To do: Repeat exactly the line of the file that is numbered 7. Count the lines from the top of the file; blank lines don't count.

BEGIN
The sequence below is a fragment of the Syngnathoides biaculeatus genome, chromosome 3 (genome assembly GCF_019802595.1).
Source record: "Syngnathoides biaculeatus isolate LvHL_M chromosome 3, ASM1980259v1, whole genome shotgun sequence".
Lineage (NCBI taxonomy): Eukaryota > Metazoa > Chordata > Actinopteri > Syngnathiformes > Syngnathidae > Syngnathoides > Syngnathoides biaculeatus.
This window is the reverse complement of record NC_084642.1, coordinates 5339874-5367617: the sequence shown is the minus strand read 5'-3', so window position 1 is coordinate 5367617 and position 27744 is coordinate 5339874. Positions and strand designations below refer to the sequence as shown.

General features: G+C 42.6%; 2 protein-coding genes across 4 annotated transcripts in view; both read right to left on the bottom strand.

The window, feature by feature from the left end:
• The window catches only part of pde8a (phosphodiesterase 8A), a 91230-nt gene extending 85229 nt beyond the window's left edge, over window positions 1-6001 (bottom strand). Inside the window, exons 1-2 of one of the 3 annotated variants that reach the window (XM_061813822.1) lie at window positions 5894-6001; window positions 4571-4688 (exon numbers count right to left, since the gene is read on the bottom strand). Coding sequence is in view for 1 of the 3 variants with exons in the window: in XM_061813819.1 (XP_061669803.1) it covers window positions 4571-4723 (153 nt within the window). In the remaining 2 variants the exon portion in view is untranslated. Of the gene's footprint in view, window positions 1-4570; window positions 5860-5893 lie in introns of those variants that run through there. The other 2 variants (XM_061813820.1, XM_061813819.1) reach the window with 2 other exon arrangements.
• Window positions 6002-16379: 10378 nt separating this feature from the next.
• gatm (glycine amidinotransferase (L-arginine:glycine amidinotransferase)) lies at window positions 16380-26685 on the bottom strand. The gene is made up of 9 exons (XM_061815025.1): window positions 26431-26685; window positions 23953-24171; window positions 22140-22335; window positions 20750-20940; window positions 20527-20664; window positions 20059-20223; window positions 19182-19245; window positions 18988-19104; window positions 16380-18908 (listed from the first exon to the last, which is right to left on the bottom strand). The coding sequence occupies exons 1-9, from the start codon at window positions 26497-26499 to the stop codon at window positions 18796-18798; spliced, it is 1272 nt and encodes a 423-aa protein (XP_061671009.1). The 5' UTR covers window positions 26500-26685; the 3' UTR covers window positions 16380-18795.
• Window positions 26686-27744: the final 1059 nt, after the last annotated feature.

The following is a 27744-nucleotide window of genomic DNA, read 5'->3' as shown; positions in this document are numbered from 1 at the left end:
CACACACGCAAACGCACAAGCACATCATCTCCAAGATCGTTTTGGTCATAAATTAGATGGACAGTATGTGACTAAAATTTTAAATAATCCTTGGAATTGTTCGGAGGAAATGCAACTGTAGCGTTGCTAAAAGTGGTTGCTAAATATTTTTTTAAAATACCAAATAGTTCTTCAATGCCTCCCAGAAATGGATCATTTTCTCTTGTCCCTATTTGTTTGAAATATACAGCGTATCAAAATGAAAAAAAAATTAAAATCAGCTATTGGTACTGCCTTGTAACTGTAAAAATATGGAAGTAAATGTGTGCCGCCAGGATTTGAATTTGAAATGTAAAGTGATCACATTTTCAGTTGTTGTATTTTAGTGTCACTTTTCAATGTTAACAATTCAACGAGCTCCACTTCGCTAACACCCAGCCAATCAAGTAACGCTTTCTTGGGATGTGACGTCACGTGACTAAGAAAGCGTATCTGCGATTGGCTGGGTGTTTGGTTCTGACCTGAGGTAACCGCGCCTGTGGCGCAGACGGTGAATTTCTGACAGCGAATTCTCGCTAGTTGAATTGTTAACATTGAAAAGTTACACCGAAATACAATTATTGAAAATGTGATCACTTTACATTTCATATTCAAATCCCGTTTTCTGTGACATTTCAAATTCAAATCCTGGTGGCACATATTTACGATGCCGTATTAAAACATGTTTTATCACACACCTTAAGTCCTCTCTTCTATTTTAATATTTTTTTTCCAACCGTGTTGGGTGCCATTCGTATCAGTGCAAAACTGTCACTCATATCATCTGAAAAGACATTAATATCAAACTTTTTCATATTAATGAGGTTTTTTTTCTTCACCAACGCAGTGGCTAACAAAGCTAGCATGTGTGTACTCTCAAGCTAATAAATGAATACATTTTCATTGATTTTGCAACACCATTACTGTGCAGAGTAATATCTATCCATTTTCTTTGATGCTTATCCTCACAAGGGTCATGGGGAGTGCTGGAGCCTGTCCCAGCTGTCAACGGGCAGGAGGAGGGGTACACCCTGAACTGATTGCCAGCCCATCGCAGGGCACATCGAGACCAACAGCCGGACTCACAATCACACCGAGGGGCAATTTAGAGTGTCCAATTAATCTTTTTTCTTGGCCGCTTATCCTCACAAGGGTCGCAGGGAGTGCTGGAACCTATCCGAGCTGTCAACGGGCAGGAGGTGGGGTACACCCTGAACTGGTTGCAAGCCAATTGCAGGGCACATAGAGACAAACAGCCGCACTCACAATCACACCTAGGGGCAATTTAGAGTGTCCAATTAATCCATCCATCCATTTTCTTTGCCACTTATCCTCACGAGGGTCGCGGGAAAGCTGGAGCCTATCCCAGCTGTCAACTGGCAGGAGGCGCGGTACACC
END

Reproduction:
• The window catches only part of pde8a (phosphodiesterase 8A), a 91230-nt gene extending 85229 nt beyond the window's left edge, over window positions 1-6001 (bottom strand). Inside the window, exons 1-2 of one of the 3 annotated variants that reach the window (XM_061813822.1) lie at window positions 5894-6001; window positions 4571-4688 (exon numbers count right to left, since the gene is read on the bottom strand). Coding sequence is in view for 1 of the 3 variants with exons in the window: in XM_061813819.1 (XP_061669803.1) it covers window positions 4571-4723 (153 nt within the window). In the remaining 2 variants the exon portion in view is untranslated. Of the gene's footprint in view, window positions 1-4570; window positions 5860-5893 lie in introns of those variants that run through there. The other 2 variants (XM_061813820.1, XM_061813819.1) reach the window with 2 other exon arrangements.